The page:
This put the spotlight on the cleaning sector in Ireland for the first time, so SIPTU decided to fund a Fair Deal for Cleaners campaign. "The unionised, responsible contractors were fully supportive of what we were doing because they were being undercut by those businesses not complying with regulations. We also felt it was time to tackle this sector because it’s very much in the country to stay – it can’t be exported – and it’s extremely labour-intensive."

Before a successful campaign could be started, however, the issue of union density had to be tackled. Trades union membership across the cleaning industry was fairly low, with variances according to the sector the cleaners were working in – hospitals and the public sector were more unionised for example.

Buckley explained: "We rely very heavily on activists (we call them 'leaders') and we needed to develop those in order to get the campaign going. As it was, SIPTU was not reflective of the industry today, in that there were too many Irish members. We had to make ourselves more reflective of demographic changes."

Lead organiser for the union is Gerry Flanagan, who was responsible for much of the face-to-face contact SIPTU has had with the cleaning staff. Having worked in other industries prior to joining the cleaning campaign, he quickly realised they would have to adopt a different approach.

"Traditionally we have met with large groups of around 100 people, but we knew that with the cleaning sector that would not work. We needed to identify leaders and have more intensive engagement on a smaller scale. So typically we were speaking to groups of between three and four people.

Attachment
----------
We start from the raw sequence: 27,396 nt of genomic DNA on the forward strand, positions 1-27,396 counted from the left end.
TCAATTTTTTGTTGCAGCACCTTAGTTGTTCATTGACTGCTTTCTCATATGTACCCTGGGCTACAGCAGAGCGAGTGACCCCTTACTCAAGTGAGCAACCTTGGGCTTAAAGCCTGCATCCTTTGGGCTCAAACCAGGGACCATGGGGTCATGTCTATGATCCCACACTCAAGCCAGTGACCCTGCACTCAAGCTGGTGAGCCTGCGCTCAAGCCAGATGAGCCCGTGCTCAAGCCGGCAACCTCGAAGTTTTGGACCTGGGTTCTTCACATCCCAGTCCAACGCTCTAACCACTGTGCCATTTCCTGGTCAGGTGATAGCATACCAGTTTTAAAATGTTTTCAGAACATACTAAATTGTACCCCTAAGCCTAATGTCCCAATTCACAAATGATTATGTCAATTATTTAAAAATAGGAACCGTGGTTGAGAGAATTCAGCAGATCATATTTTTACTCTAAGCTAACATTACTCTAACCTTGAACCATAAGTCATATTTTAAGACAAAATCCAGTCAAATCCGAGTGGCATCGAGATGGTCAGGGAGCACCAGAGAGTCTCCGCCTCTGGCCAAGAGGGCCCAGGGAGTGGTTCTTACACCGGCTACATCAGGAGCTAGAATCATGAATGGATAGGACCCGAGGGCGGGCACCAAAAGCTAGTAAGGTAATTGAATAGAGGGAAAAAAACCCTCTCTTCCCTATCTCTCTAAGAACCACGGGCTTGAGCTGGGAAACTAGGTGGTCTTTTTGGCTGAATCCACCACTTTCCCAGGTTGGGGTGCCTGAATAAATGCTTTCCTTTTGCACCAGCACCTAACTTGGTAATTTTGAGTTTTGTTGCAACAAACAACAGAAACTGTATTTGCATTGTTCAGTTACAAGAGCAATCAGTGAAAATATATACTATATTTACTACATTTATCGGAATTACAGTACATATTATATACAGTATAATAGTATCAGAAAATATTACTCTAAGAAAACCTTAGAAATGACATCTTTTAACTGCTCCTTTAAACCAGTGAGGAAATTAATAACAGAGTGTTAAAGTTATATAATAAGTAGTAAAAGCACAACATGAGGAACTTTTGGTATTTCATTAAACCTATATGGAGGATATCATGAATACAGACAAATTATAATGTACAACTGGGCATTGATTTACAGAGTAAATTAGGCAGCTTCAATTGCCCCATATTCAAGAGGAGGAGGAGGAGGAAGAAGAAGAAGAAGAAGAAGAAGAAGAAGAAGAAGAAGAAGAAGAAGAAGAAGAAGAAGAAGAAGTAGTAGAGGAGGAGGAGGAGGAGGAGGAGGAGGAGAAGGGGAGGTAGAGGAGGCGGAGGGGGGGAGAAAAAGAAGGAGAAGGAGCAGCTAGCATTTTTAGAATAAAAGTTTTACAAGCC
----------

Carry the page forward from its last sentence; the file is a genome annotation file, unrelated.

"We would have two organisers present – this enabled us to establish the likely support and assess how much involvement we would have in the workplace. We could identify leaders on each site and develop their leadership skills, giving us a basic infrastructure to move forward with."

SIPTU representatives then carried out 500 one-to-one meetings with cleaners in order to ascertain the issues of most concern to them. They expected wages to be the number one concern, so were surprised when it was actually number seven on the list of points surveyed.

"One of the early messages we got from cleaners was that they lacked dignity and respect," continued Flanagan. "They feel cleaners are invisible and their work is undervalued. People don’t see them as human beings – that’s how they feel. Often nobody in the building where they work even knows their name." Also high on the list of complaints was lack of communication. "It was also interesting to note cleaners are often dissatisfied with the quality of products supplied to them with which to do their job."

Having established the issues the cleaners wanted to address, it was time to take the campaign public. Here, SIPTU found it was those cleaner 'leaders' themselves who proved to be most effective in putting their case forward. "Therefore we equipped them with the skills to convey their own message," explained Flanagan, "with media training and any other back-up they needed."